How to Listen – Best Tip Ever

If you think listening is easy, you aren’t doing it.

Listening is hard:

Listening is hard because some people can’t stop talking.

Perhaps a talk-timer would help, like a chess timer with a slap-button on the top. You have one minute to talk. When you’re done you slap the timer to assign your partner one minute.

But a talk-timer wouldn’t help. All you would do is wait for their minute to expire so you could say the really important stuff.

Listening isn’t competition.

Listening is hard because it’s no fun listening to someone who isn’t as smart as you. It’s difficult to listen when you’re so damn smart.

Listening is hard because you have important things to do. Time pressure and listening are inversely related. More time pressure – less listening.

Listening matters:

If you listen, you won’t tell people something they already know.

Listening multiplies your leadership impact and effectiveness.

It might be helpful to realize that other people like to be heard and understood as much as you like it.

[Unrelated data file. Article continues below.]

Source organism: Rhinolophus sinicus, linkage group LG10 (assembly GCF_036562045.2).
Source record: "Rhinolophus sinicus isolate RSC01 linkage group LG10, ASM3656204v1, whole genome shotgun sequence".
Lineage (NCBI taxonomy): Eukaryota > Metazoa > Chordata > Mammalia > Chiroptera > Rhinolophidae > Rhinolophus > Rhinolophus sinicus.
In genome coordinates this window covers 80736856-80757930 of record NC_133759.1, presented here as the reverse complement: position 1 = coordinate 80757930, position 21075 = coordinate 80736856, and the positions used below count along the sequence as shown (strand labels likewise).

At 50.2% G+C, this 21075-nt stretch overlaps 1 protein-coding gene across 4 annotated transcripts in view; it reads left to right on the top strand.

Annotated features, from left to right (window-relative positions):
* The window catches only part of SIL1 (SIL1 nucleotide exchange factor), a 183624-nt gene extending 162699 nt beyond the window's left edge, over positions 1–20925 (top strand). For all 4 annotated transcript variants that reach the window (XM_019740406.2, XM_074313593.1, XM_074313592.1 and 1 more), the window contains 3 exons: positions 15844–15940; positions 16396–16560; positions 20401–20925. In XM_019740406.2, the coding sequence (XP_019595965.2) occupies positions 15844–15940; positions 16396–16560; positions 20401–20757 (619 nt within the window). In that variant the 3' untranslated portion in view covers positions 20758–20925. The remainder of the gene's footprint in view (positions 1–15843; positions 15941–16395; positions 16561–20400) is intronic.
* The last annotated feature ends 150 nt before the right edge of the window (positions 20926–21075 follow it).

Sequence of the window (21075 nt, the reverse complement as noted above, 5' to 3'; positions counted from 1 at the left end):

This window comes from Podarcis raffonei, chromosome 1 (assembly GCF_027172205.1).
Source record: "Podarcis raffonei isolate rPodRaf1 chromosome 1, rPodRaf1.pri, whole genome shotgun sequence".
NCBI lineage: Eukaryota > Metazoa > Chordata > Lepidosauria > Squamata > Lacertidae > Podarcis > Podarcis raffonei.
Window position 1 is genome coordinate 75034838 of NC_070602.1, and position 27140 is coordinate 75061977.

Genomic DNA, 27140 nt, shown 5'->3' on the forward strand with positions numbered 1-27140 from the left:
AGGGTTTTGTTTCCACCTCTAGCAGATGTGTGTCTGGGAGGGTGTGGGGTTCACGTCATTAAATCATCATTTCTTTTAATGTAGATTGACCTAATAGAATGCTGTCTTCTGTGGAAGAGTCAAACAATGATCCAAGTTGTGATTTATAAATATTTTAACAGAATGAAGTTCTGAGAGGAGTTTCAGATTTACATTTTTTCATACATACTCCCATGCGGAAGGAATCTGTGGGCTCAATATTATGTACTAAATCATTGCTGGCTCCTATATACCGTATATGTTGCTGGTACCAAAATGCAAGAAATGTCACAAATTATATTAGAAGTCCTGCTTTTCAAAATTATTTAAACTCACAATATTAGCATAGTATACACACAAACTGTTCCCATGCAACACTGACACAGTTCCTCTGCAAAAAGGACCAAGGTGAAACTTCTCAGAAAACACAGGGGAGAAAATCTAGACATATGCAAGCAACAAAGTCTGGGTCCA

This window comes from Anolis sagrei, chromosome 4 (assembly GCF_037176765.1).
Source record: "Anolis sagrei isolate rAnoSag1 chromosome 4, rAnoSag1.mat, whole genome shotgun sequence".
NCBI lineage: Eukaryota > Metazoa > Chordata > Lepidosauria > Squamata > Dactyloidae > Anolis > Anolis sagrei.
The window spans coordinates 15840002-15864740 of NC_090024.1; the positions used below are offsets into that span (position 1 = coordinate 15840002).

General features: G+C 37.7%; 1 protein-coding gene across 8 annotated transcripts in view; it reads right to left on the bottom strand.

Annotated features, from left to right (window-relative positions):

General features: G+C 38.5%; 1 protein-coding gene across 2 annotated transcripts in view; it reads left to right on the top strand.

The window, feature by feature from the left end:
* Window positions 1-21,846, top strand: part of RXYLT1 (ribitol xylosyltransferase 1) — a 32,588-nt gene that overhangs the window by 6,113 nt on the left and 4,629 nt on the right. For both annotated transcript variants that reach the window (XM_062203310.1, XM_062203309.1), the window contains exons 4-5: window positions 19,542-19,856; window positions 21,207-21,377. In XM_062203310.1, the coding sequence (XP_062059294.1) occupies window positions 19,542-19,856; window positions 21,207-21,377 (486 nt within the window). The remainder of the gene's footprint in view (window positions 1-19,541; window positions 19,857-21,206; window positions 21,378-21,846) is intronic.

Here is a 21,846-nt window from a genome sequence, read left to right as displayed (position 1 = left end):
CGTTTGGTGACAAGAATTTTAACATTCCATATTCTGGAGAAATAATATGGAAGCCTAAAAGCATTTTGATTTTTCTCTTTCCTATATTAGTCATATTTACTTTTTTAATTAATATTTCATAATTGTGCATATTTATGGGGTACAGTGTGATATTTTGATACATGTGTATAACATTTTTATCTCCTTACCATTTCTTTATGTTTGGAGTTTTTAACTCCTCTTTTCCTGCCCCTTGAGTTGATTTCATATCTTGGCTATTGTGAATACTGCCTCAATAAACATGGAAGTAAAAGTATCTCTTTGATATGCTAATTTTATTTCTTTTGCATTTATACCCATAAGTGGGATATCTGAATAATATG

10 powers of listening:


  1. Indicates thought. Smart people look stupid when they solve the wrong problem.
  2. Displays wisdom. Fools talk. Wisdom listens.
  3. Expresses interest.
  4. Shows respect.
  5. Acknowledges worth. A listening ear tells others they matter.
  6. Encourages hearts.
  7. Builds trust.
  8. Strengthens connection.
  9. Improves teamwork.
  10. Advances effectiveness and efficiency.

If listening is so powerful, maybe we should try it.

Listening tips:

Listening expert Julian Treasure believes, “Every human being has to listen consciously in order to live fully.” Julian’s tips for better listening:

  1. Receive. Pay attention.
  2. Appreciate. Make little noises like mmm. Nod.
  3. Summarize. “So, ….”
  4. Ask questions.

Best listening tip ever: Listen to ask a question.

Best listening insight: Humility solves most listening issues.

Why is listening hard?

What’s your best listening tip?

Bonus material:

How to be a Better Listener (NYT)

How to be a Better Listener (Scientific American)

Listening is an Overlooked Leadership Tool (HBR)